Stacked atop a pile of worn, dirty tires, a collection of rubbish now sits inside the lobby at Millersville University’s welcome center, offering an unusual sight as students and visitors pass through.
It’s more than a haphazard stack of garbage. In fact, it’s a work of art — a sculpture of a flopping fish created by members of the school’s art club out of litter they helped to clean from the Conestoga River last weekend, ahead of today’s annual Earth Day.
Now, club President Tina Borchert, a sophomore art student, said she hopes their sculpture will help to bring on-campus awareness to issues like litter and pollution.
That’s especially true, she said, because the trash used to build it was collected Saturday from the water and streambanks along Windolph Landing Park in Lancaster Township, just a few miles away from the school.
“I didn’t think they were going to find so many big things,” Borchert said, marveling at the volume and variety of litter collected during the cleanup. “We got a lot of trash.”
Appreciating a key resource
Providing students that first-hand insight was kind of the point of getting involved in the cleanup, said Assistant Professor Justin Mando, who teaches science writing at the university and sits on its Sustainability Committee.
“It’s a major resource that we have right near campus, and we wanted to get students out and involved,” Mando said, referring to the river. “I don’t know if it’s as appreciated as it could be.”
Hoping to make that connection, Millersville educators like Mando invited their students to join conservationists at the Lower Susquehanna Riverkeeper Association and the Conestoga River Club, who hosted the Saturday cleanup.
They were hoping to get 25 volunteers between the three organizations, but the number of willing trash collectors quickly grew to about twice that size, Mando said. He guessed that could be attributed to the ongoing spread of the contagious COVID-19 virus, which has limited students’ opportunities to gather indoors.
“Students are looking for opportunities to get together,” Mando said. “It’ll be the first time that I’ve had a chance to meet most of my students. I’ve never seen them except for on Zoom.”
Safer outdoor spaces have become wildly popular destinations during the pandemic, bringing renewed interest in outdoor areas like Windolph Landing Park, according to Ted Evgeniadis, a Lower Susquehanna Riverkeeper.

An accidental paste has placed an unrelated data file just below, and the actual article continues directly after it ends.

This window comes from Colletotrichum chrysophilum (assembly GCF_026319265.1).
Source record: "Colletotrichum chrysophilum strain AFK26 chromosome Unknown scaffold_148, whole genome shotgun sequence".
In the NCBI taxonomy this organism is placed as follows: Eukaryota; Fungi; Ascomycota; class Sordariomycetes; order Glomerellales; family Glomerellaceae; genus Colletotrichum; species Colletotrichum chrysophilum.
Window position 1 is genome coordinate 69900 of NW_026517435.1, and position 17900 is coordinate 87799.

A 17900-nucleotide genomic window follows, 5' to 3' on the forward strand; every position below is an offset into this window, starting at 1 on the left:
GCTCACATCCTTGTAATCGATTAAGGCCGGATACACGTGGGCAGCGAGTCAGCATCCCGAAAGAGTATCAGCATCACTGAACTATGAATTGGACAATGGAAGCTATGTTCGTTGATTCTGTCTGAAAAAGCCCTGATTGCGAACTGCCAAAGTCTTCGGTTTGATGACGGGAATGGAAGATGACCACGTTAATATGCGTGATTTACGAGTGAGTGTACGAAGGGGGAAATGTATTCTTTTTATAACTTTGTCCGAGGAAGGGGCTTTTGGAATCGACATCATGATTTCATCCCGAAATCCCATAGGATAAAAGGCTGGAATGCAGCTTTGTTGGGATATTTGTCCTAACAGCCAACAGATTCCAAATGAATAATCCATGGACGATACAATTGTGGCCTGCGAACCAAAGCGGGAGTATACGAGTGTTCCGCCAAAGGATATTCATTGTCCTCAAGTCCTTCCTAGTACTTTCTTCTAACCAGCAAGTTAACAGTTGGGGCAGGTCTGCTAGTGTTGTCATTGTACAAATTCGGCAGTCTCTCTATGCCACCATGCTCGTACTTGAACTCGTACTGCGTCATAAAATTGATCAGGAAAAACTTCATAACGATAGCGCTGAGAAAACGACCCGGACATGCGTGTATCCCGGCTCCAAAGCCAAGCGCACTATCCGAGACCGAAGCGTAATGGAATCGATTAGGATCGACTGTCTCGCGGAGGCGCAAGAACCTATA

However, the pandemic has also led to increased litter — protective medical waste like face masks and rubber gloves, as well as plastic take-out food containers from restaurants that ceased in-door dining as a pandemic precaution.
Still, he’s hopeful that events like Saturday’s cleanup will help to inspire the next generation of stewards working to keep pollution out of local waterways like the Conestoga, as well as the Susquehanna River and Chesapeake Bay, which are just downstream.
“This is all local,” Evgeniadis said. “It’s all about protecting local water quality, the creeks that flow through your backyard.”
For Todd Roy, the Conestoga River Club’s founder and president, the reasons to protect the local river are numerous. He spoke about the obvious environmental concerns, but also the seemingly endless hours of recreation the river presents to anglers and kayakers.
“I could just go on and on,” he said, worried that appreciation has waned for others. “We lost sight of it. It became a drainage ditch in the backyard instead of the centerpiece of the community that it should be.”
Making a difference
All of that discussion served as a backdrop for Saturday’s cleanup, when dozens of repeat and first-time volunteers walked along the Conestoga’s riverbanks, picking up tiny pieces of trash from below weeds and wildflowers. Others donned hip waders and walked into the waterway, some helping to remove discarded tires from the mud below.
Among them was Millersville sophomore Kevin Nix, who said he often reads about pollution and other environmental issues in the news, where they seem “daunting.”
“It’s been a concern. You ask yourself, ‘What can you do?’” Nix said, pointing to volunteer opportunities like the cleanup as an answer.
Also participating, Nadine Garner, associate professor of psychology, stood in a grassy field ahead of the event, pointing out the volunteer group’s makeup, which included students studying a wide variety of subjects.
“This just really shows that sustainability is really for everybody,” she said, speaking from behind a protective mask. “The synergy is amazing.”
2 dozen tires removed
All told, about 60 volunteers pulled nearly two truckloads of trash from the river and it’s banks, Mando said. That trash included more than two dozen tires, he said.
It’s those materials that Borchert and her fellow art club members — Oscar McDonah and Heidi Nauss — used to create their fish sculpture, which is now in the school’s Lombardo Welcome Center. There, it sports a dorsal fin made from a traffic cone attached to a body built with a discarded bucket, beer cans and other reclaimed trash.
“I think it definitely raises awareness about what is going on,” Borchert said.
By all metrics, Mando said he considers the cleanup a success.
“There is something really fulfilling about cleaning up a place that, when you arrived, looked a lot worse than when you left it,” Mando said.